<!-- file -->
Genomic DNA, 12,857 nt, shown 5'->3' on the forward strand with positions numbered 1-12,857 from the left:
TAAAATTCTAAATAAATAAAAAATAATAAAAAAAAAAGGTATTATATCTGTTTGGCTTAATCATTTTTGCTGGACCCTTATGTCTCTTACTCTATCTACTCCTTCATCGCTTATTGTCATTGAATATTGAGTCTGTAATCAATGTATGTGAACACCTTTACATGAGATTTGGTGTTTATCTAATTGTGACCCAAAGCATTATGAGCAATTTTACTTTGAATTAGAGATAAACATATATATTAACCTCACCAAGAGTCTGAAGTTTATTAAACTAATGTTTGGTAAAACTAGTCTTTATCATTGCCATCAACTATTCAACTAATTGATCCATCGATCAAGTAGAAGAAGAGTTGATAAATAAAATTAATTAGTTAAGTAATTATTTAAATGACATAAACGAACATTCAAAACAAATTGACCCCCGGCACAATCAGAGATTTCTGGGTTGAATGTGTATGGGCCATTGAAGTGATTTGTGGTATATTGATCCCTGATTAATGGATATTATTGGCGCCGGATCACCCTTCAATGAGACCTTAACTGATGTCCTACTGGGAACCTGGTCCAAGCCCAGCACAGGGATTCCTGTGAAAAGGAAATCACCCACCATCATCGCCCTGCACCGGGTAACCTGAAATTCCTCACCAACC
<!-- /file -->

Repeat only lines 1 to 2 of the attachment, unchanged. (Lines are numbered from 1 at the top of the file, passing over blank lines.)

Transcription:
Genomic DNA, 12,857 nt, shown 5'->3' on the forward strand with positions numbered 1-12,857 from the left:
TAAAATTCTAAATAAATAAAAAATAATAAAAAAAAAAGGTATTATATCTGTTTGGCTTAATCATTTTTGCTGGACCCTTATGTCTCTTACTCTATCTACTCCTTCATCGCTTATTGTCATTGAATATTGAGTCTGTAATCAATGTATGTGAACACCTTTACATGAGATTTGGTGTTTATCTAATTGTGACCCAAAGCATTATGAGCAATTTTACTTTGAATTAGAGATAAACATATATATTAACCTCACCAAGAGTCTGAAGTTTATTAAACTAATGTTTGGTAAAACTAGTCTTTATCATTGCCATCAACTATTCAACTAATTGATCCATCGATCAAGTAGAAGAAGAGTTGATAAATAAAATTAATTAGTTAAGTAATTATTTAAATGACATAAACGAACATTCAAAACAAATTGACCCCCGGCACAATCAGAGATTTCTGGGTTGAATGTGTATGGGCCATTGAAGTGATTTGTGGTATATTGATCCCTGATTAATGGATATTATTGGCGCCGGATCACCCTTCAATGAGACCTTAACTGATGTCCTACTGGGAACCTGGTCCAAGCCCAGCACAGGGATTCCTGTGAAAAGGAAATCACCCACCATCATCGCCCTGCACCGGGTAACCTGAAATTCCTCACCAACC